Still more than a decade before publishing the Origin, Darwin could write of his journey as if it were uncompleted. Compared to the later Autobiography‘s tone, the voice sounds cautious rather than triumphant. He insists on the voyage’s real mundaneness, the passing elation met by routine unpleasantness particular to life on an ocean, or on any unfamiliar adventure:
No doubt it is a high satisfaction to behold various countries and the many races of mankind, but the pleasures gained at the time do not counterbalance the evils. It is necessary to look forward to a harvest, however distant that may be, when some fruit will be reaped, some good effected.
The whole voyage was a point of departure, the beginning of an event that had not yet come. On the sea, so in the city.
* * *
I have been to New York before. My father would come here often when I was little to see operas, and occasionally he would bring my mother and me along—I squirmed and resisted. I remember a Thanksgiving Day parade, with all the giant balloons overhead. I remember the hotel where we always stayed, across the street from Lincoln Center, and I remember the tiny rooms where I heard the sounds of taxis all through the night.
These memories come in discrete segments, glimpses of trips that themselves were short, separated by no-man’s-lands of time in between and by forgotten things. Another hotel room, during high school, where my girlfriend and I tried to sleep away the distance between us while our friends groped and moaned in the other bed. In college I would end up in New York, for one reason or another, when my life felt fallen apart or my heart was broken. My heart has broken at least three times in New York, all so far before actually moving here. In college, for consolation, I learned my favorite churches, which became pilgrimage spots—Fifth Avenue Presbyterian, St. Bartholomew’s, and Corpus Christi in Morningside, among them.
The memories lie scattered, and as such they return when I see the places that now recall them. Their sequence is random, mutating with each recollection, though their foundations, I have no choice but to believe, actually happened.
Scientists have learned that each time memories are remembered they are reinvented, touched by the mark of the present. There is a chemical that, when introduced, can stop the act of remembering present events. If it is given to a rat while getting an electric shock, the rat won’t remember to avoid the shock next time around. But if a rat got the shock without the chemical, and has learned to avoid the hot wire, that memory can be erased. Inject the same chemical while showing the wire to the rat, reminding it of the shock, and from then on it forgets to be afraid. Memories depend on how they are tended—recollection opens the door to mutation, an imperfect rebuilding influenced by the conditions of the present.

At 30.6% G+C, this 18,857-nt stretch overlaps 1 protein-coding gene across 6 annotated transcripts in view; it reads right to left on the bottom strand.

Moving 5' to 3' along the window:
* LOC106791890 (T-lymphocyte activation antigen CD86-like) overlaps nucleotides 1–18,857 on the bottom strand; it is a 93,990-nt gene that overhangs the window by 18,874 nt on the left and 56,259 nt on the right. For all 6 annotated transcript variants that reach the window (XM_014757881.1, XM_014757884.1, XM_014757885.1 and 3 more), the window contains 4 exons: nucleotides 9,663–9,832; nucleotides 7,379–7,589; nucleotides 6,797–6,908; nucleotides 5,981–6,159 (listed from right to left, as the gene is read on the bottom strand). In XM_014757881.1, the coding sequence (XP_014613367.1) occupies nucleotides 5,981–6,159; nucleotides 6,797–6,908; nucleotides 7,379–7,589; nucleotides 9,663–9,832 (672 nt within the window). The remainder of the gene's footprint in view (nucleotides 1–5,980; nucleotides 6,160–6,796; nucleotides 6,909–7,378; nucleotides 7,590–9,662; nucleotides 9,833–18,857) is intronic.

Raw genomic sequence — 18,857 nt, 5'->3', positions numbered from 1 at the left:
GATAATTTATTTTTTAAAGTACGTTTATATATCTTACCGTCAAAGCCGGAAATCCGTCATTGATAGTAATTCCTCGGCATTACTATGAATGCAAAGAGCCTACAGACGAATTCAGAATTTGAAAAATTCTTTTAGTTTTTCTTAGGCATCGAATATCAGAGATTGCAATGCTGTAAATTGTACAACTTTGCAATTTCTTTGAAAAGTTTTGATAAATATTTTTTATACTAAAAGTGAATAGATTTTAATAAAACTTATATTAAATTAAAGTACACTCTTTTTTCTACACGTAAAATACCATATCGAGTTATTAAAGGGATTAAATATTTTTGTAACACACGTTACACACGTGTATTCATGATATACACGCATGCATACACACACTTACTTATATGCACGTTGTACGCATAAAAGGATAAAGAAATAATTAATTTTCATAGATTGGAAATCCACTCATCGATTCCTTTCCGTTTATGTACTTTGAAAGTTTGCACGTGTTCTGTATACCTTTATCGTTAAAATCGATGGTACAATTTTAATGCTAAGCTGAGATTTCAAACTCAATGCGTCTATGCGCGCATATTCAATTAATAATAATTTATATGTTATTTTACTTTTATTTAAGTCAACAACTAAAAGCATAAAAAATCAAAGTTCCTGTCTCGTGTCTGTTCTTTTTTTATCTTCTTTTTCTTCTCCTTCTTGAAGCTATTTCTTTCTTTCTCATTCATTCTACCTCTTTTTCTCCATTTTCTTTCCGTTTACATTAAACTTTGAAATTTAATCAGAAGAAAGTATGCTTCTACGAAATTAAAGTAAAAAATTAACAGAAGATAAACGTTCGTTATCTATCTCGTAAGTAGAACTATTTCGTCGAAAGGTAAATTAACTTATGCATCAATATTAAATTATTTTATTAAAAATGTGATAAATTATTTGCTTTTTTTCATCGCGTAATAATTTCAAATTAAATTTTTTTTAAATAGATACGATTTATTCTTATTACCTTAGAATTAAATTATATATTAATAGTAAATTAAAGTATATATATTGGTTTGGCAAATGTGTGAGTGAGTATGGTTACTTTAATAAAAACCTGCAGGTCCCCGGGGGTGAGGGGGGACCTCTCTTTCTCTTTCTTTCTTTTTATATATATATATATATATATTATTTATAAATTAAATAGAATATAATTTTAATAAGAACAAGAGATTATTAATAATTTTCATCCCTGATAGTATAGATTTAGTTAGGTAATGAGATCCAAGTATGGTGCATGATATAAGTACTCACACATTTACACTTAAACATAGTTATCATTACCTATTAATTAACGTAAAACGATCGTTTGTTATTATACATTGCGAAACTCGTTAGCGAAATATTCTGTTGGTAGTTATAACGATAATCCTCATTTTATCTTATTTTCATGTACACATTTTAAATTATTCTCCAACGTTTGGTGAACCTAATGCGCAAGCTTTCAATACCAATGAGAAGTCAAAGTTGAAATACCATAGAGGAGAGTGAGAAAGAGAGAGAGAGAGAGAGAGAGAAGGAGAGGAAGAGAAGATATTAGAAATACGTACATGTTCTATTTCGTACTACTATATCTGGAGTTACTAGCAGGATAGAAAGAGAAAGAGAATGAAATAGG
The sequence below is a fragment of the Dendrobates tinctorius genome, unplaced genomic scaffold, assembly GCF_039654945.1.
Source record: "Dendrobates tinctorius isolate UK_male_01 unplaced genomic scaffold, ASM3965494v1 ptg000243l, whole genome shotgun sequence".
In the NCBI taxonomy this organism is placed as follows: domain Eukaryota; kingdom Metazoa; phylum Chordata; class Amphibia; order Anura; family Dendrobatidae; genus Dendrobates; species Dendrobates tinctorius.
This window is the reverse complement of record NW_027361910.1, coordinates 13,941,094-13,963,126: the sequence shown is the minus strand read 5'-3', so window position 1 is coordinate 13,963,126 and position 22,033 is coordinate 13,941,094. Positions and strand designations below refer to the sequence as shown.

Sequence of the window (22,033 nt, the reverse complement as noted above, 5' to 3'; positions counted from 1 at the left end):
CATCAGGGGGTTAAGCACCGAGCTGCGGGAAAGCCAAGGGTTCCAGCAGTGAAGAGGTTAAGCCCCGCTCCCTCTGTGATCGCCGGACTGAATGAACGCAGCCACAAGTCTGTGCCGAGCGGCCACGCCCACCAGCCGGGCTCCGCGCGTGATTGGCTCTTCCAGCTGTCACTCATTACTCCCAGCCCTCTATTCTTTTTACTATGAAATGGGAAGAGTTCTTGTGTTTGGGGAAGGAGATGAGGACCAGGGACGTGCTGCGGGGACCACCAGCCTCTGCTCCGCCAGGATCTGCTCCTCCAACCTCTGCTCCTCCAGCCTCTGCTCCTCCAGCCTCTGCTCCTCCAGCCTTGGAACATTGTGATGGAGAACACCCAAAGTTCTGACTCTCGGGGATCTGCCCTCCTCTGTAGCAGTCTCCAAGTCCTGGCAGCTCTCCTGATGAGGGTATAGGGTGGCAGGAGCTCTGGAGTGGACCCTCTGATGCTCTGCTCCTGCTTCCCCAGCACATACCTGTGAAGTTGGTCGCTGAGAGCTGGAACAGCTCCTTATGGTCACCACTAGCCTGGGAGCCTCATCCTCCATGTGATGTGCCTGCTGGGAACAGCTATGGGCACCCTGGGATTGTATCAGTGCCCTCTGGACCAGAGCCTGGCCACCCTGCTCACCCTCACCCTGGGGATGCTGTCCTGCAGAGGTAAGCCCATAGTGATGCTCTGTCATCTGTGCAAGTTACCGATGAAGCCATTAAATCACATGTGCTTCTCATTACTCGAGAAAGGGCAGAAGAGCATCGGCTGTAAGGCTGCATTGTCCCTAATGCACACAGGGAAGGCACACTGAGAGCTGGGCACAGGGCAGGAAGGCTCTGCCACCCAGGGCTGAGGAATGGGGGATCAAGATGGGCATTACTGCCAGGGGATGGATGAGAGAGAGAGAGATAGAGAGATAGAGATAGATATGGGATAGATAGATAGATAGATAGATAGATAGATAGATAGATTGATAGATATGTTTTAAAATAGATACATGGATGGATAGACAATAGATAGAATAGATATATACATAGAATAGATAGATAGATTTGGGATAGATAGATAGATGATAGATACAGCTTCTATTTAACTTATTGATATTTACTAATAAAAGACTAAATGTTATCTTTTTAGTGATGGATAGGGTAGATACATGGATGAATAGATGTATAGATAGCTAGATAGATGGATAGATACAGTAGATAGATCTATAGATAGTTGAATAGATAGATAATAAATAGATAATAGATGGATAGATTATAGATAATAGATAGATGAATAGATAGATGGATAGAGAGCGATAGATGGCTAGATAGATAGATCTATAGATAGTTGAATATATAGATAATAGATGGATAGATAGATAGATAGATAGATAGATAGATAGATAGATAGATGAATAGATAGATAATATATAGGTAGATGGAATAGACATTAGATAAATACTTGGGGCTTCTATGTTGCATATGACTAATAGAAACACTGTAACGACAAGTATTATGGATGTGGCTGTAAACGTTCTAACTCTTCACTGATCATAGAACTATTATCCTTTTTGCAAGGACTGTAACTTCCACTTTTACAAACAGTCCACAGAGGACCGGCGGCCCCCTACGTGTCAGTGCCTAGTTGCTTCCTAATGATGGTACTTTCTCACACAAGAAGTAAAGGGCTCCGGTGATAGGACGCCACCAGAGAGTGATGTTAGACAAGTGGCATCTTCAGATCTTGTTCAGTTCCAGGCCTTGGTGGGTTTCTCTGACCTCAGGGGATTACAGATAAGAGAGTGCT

In mutation Darwin found the diversity of life, from which new possibilities come. Miscopying and recombining, new genetic codes emerge and try their luck at life. Remembering, we ejaculate, sending forth, leaving ourselves fuller and emptier. As people, what we know of ourselves is what we know of our memories. Dividing, remembering, recalling, and forgetting—all in the shape of a tree—I come to inhabit my own species.
It could be quite appalling that Darwin considered his voyage of the Beagle incomplete in itself. Isn’t a voyage a feat of cosmic ordination that should stand as it was, in need of nothing else? Still awaiting the Origin‘s publication, those memories were unfulfilled and waiting for their harvest; only after could they be “the most important event” in Darwin’s life. Now, as my voyage of the Beagle is only beginning—or ending—in the city, my own memories fulfill themselves as accessories. Scattered as they are, they congeal in combinations of the present, according not to how they occurred but to how they are now recalled. They go on to form and shape each other, later memories now acting on earlier ones in defiance of chronology and common sense. They make a tree, dividing and inventing, beginning from a common root and branching off in new combinations, spread across the landscape of the city and dividing it into parts.
In her famous attack on the modernist planners, Jane Jacobs set forth an evolutionary ecology of the city; she wrote it while living in mid-century Greenwich Village. After finishing the book on Darwin’s birds, I borrowed hers from a friend. It brings to life the strangers that surround me here—they are the city’s guardians and its possibilities. Our anonymous eyes watch over each other. They graft the worlds they make for themselves onto the public landscape. This is what separates the species of city from that of towns and villages, where strangers mean trouble and upset the balance. The multitude of strangers is why a strange thing happens to me every day. I keep seeing old friends amidst the strangers: a miraculous event. Or hearing a new song or being invited to a place I’d never been before. The certain probability of these events, which turn my mind to improbable memories, lies exactly in the uncertainty, the strangeness of strangers. Jacobs’s strangers fill my imagination as I walk on these mortal streets, making heroes of the passers-by.
In the city as in Darwin’s evolution, the power of explaining erodes. The hope of easily explaining oneself, or delivering an apology, slithers away from the tree of knowledge. Explanations last for only an instant of the deep time on either end of the present, and the present that needs them keeps rebuilding its needs like new out of old dreams and old genes. This is why Jacobs insists that we should not build our cities around what we know now, planned and measured monotony in every place, but for the inventiveness of future multitudes. Her heretical argument for diversity is orthodox, Darwinian ecology.